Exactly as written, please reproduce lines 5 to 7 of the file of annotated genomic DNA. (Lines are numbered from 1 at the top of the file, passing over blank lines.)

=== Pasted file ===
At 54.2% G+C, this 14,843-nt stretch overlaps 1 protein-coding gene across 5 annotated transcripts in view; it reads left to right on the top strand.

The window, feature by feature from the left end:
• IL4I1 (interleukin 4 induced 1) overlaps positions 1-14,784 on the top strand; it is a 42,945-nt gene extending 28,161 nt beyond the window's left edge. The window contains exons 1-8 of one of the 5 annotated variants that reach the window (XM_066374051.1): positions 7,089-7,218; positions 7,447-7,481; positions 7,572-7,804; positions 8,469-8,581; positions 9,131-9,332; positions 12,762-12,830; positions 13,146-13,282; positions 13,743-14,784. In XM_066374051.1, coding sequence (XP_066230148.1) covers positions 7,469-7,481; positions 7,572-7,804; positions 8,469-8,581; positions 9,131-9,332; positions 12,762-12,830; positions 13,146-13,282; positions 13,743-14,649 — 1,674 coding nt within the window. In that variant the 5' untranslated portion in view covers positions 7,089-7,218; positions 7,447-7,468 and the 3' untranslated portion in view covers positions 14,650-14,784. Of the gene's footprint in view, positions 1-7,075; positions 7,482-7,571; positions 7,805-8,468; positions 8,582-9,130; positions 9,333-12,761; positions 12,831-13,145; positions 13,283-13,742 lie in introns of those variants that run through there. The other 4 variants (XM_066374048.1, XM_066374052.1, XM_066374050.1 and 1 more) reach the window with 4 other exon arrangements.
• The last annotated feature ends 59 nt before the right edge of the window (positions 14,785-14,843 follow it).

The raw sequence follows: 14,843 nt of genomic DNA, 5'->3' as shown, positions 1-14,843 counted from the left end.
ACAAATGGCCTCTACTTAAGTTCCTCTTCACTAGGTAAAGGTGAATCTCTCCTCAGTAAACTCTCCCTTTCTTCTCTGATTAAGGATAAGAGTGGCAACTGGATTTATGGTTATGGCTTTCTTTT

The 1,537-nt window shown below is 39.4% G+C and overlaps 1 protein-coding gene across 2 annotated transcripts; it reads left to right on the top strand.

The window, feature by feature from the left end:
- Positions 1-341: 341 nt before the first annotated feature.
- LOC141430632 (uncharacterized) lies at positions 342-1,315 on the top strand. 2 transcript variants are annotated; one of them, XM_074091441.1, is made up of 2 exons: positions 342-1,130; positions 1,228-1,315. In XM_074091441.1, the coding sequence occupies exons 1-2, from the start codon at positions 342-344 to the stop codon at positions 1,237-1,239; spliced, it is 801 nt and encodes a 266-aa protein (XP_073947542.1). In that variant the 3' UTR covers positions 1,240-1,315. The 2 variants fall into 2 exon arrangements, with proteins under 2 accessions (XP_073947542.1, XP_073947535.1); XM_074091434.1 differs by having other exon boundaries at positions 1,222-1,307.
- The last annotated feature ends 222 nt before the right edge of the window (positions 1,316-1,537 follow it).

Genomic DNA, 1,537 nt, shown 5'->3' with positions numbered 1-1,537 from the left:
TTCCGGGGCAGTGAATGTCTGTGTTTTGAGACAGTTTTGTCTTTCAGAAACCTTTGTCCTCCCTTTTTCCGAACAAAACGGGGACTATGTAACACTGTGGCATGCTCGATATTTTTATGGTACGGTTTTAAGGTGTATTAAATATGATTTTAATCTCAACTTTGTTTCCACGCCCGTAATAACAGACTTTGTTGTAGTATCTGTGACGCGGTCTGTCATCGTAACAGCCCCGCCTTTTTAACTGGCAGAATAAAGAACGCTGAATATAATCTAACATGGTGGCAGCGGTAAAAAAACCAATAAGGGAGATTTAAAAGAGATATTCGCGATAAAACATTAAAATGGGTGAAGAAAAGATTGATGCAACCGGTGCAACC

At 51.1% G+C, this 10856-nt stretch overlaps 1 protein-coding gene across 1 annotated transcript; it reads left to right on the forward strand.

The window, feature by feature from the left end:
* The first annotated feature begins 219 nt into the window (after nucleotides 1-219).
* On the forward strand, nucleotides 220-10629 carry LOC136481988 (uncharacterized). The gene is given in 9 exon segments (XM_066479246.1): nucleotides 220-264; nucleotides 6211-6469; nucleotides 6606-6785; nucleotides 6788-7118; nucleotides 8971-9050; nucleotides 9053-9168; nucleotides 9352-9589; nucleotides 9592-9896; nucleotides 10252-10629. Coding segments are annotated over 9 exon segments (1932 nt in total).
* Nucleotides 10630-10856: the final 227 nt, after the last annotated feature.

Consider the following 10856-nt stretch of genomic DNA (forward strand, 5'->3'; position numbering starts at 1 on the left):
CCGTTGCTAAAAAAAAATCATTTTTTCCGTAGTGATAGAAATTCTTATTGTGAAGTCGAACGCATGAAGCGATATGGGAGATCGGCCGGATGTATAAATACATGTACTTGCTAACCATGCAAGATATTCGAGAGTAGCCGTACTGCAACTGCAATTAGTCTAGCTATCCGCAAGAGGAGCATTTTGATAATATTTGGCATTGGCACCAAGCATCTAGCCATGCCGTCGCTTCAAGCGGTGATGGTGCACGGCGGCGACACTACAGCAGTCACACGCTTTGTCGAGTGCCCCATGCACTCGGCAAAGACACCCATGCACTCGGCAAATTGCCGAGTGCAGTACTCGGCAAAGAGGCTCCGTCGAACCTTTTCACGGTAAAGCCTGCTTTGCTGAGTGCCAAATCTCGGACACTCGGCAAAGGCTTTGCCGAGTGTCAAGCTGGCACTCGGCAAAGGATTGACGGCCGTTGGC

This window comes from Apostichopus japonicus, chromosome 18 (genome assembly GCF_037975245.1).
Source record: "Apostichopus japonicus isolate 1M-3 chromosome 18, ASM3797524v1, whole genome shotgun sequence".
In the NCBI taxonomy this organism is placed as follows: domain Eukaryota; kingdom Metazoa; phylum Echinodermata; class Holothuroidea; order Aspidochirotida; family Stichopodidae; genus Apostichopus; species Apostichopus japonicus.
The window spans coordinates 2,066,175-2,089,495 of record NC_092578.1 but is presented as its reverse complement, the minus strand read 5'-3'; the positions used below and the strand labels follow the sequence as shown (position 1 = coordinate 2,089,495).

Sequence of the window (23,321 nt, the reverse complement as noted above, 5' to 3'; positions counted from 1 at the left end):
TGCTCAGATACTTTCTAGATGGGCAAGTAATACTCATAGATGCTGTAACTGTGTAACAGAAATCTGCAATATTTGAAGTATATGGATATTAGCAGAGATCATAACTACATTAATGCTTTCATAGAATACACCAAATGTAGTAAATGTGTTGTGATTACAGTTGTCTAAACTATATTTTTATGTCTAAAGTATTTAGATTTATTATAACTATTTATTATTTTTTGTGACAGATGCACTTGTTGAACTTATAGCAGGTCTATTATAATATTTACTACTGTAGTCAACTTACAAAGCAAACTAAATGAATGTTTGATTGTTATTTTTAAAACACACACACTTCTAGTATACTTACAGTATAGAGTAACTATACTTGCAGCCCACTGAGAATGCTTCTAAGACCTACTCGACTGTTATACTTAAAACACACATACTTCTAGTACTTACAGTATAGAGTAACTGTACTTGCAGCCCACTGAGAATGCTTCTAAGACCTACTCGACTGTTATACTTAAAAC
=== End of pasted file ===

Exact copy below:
The raw sequence follows: 14,843 nt of genomic DNA, 5'->3' as shown, positions 1-14,843 counted from the left end.
ACAAATGGCCTCTACTTAAGTTCCTCTTCACTAGGTAAAGGTGAATCTCTCCTCAGTAAACTCTCCCTTTCTTCTCTGATTAAGGATAAGAGTGGCAACTGGATTTATGGTTATGGCTTTCTTTT

The 1,537-nt window shown below is 39.4% G+C and overlaps 1 protein-coding gene across 2 annotated transcripts; it reads left to right on the top strand.